Stand ready to answer God
when He asks you
if you are available for Him
to become more present in your life
and through you to the world
may you willingly respond:
Let what you have said be done to me!
Today is the Feast of the Nativity of the Blessed Virgin Mary. In the opening prayer of the Mass we pray ” that the feast of the Nativity of the Blessed Virgin may bring deeper peace to those for whom the birth of her Son was the dawning of salvation.” How must we celebrate the Feast of Mary’s birth if it is to be for us a source of “deeper peace” in our lives?
In the hyper-functional world in which we live, many of us sense that we must restore a balance between action and prayer, between involvement and detachment. In his short story entitled The End of the Machine, E. M. Forster writes of a world in which human beings are unable to bear the experience of silence. Often enough, it seems as if today we are not far from that state. Wherever we turn we find ourselves, willingly or unwillingly, bombarded by incessant outside stimulation. The result is an interior restlessness that demands yet more and more external distraction. So, we tend to live in constant motion without direction, acting out of the discharge of our unconscious drives rather than the freely chosen act of what Adrian van Kaam calls our “love-will.”
To ponder the birth and so the life of Mary, the Mother of Jesus, is to reflect on the significance of her choice, of her willingness to say “Yes” to what was being asked of her. Without her consent, salvation would not have dawned. Our peace with God was dependent on Mary’s attention and willing response to what God asked of her, to her life task and vocation. Thus, it seems not too much to say, that our peace depends on the same attention and willingness in us.
Given the frantic nature of our lives, we can tend to think that peace comes from a kind of “peace and quiet” in which the life and needs of the world can be blocked out of consciousness. We can think of silence and solitude as an escape or a drug from the demands of life. On the contrary, however, the escape is the hyper-activity and constant noise. Our addiction to noise and distraction comes from the deep intuition that real silence and attention will ask something of us. It will call us beyond our reactive life into a call for a response to the “one thing necessary” in each of our lives, to a realization of the gift we are called to be for and to give to the world this day. Dante tells us that “In his will is our peace.” It is in doing what is asked of us that we experience the peace for which we long.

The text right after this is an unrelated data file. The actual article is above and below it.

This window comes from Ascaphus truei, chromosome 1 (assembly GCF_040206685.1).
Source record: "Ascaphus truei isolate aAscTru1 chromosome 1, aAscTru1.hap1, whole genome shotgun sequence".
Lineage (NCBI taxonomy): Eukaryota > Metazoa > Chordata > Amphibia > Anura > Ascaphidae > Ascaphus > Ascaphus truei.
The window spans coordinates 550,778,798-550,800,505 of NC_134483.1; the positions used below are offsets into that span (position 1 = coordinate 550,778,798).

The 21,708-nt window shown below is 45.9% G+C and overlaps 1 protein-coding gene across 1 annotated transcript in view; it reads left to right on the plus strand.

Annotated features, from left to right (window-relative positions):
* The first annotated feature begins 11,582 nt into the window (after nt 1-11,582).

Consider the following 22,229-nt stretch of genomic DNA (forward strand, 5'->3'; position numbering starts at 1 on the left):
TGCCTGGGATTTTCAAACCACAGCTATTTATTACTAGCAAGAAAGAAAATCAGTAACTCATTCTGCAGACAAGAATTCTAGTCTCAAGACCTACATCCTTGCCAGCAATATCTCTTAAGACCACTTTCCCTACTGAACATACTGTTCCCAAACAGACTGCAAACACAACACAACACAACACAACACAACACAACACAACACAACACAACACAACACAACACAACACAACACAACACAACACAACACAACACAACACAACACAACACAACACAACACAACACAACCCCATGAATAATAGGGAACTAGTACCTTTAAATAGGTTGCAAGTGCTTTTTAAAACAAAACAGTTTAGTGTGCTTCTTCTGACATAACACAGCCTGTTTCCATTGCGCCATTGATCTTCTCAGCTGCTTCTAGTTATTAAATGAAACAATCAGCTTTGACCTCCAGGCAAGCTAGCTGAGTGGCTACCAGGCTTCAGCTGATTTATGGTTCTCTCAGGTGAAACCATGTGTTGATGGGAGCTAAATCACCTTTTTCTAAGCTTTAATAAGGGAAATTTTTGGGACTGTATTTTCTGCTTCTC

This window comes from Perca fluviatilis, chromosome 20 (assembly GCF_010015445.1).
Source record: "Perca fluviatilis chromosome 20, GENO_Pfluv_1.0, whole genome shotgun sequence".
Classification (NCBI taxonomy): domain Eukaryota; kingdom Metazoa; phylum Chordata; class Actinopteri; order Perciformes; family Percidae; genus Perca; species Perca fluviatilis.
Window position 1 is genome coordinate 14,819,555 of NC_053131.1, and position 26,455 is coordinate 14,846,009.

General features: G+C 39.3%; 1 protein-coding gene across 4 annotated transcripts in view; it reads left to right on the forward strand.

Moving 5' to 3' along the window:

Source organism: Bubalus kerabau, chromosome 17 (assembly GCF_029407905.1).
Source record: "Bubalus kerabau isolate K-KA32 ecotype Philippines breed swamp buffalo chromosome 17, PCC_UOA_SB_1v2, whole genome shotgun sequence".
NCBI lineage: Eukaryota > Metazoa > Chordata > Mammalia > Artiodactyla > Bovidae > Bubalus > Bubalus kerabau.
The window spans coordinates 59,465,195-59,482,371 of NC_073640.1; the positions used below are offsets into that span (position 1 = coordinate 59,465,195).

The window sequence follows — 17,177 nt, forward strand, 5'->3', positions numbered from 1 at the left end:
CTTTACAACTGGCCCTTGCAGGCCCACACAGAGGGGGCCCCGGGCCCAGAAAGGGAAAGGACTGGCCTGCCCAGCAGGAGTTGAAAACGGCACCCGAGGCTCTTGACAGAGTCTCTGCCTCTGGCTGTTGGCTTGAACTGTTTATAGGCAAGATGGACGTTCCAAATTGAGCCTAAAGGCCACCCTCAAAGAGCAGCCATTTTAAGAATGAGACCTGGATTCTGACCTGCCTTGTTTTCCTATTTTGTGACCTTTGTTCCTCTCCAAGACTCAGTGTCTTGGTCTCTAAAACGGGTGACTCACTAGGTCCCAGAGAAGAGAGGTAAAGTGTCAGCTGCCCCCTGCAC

The Fundamental Principles tell us that, as Mary, we too are called to offer the world the presence of God in a unique way. We both long and fear to offer our unique gift to the world. We fear it because we have our judgments about what is valuable and what is not, and we want to be significant and valuable on our own terms. Yet, we also long for the peace that can only come when we are giving away all of who we really are and what, in its poverty and ordinariness, only we have to give. So, peace does come from being still, but because in being still we can hear what God is asking of us. We must be quiet enough first to feel the anxiety of our own being and then to allow God’s grace to strengthen us to do what is asked of us despite it.
Some time ago, Brother Lawrence Harvey created a reflection which paired some of the teachings of Pope Francis with our Fundamental Principles. Following are the words of Pope Francis which he paired with the section of the Fundamental Principles at the head of these reflections.
We may ask ourselves: am I anxious for God, anxious to proclaim him, to make him known? Or do I allow that spiritual worldliness to attract me which impels people to do everything for love of themselves? We consecrated people think of our personal interests, of the functionality of our works, of our careers. Well, we can think of so many things…. Have I, so to speak, made myself ‘comfortable’ in my Christian life, in my priestly life, in my religious life, and also in my community life? Or do I retain the force of restlessness for God, for his Word that makes me “step out” of myself towards others?
– Pope Francis, Homily for the Opening of the General Chapter of the Order of St. Augustine, Rome, 28 August 2013.